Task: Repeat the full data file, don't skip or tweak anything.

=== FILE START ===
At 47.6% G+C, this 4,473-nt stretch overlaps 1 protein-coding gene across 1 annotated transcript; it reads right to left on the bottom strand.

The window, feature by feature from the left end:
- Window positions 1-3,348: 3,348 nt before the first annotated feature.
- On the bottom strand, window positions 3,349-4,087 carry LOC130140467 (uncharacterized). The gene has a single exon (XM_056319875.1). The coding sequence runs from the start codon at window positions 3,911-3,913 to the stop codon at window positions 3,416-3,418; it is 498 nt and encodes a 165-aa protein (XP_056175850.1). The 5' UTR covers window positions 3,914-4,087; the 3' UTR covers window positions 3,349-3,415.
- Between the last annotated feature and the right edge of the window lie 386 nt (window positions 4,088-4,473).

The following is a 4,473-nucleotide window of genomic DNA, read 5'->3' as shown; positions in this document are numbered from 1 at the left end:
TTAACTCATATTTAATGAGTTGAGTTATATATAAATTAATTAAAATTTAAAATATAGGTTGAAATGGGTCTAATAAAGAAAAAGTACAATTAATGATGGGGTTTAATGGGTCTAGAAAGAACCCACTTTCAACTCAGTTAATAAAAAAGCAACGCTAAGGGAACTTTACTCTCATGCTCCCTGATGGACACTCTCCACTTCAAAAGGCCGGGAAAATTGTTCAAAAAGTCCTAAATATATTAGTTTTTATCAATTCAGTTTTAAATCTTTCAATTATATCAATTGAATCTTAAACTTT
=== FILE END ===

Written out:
At 47.6% G+C, this 4,473-nt stretch overlaps 1 protein-coding gene across 1 annotated transcript; it reads right to left on the bottom strand.

The window, feature by feature from the left end:
- Window positions 1-3,348: 3,348 nt before the first annotated feature.
- On the bottom strand, window positions 3,349-4,087 carry LOC130140467 (uncharacterized). The gene has a single exon (XM_056319875.1). The coding sequence runs from the start codon at window positions 3,911-3,913 to the stop codon at window positions 3,416-3,418; it is 498 nt and encodes a 165-aa protein (XP_056175850.1). The 5' UTR covers window positions 3,914-4,087; the 3' UTR covers window positions 3,349-3,415.
- Between the last annotated feature and the right edge of the window lie 386 nt (window positions 4,088-4,473).

The following is a 4,473-nucleotide window of genomic DNA, read 5'->3' as shown; positions in this document are numbered from 1 at the left end:
TTAACTCATATTTAATGAGTTGAGTTATATATAAATTAATTAAAATTTAAAATATAGGTTGAAATGGGTCTAATAAAGAAAAAGTACAATTAATGATGGGGTTTAATGGGTCTAGAAAGAACCCACTTTCAACTCAGTTAATAAAAAAGCAACGCTAAGGGAACTTTACTCTCATGCTCCCTGATGGACACTCTCCACTTCAAAAGGCCGGGAAAATTGTTCAAAAAGTCCTAAATATATTAGTTTTTATCAATTCAGTTTTAAATCTTTCAATTATATCAATTGAATCTTAAACTTT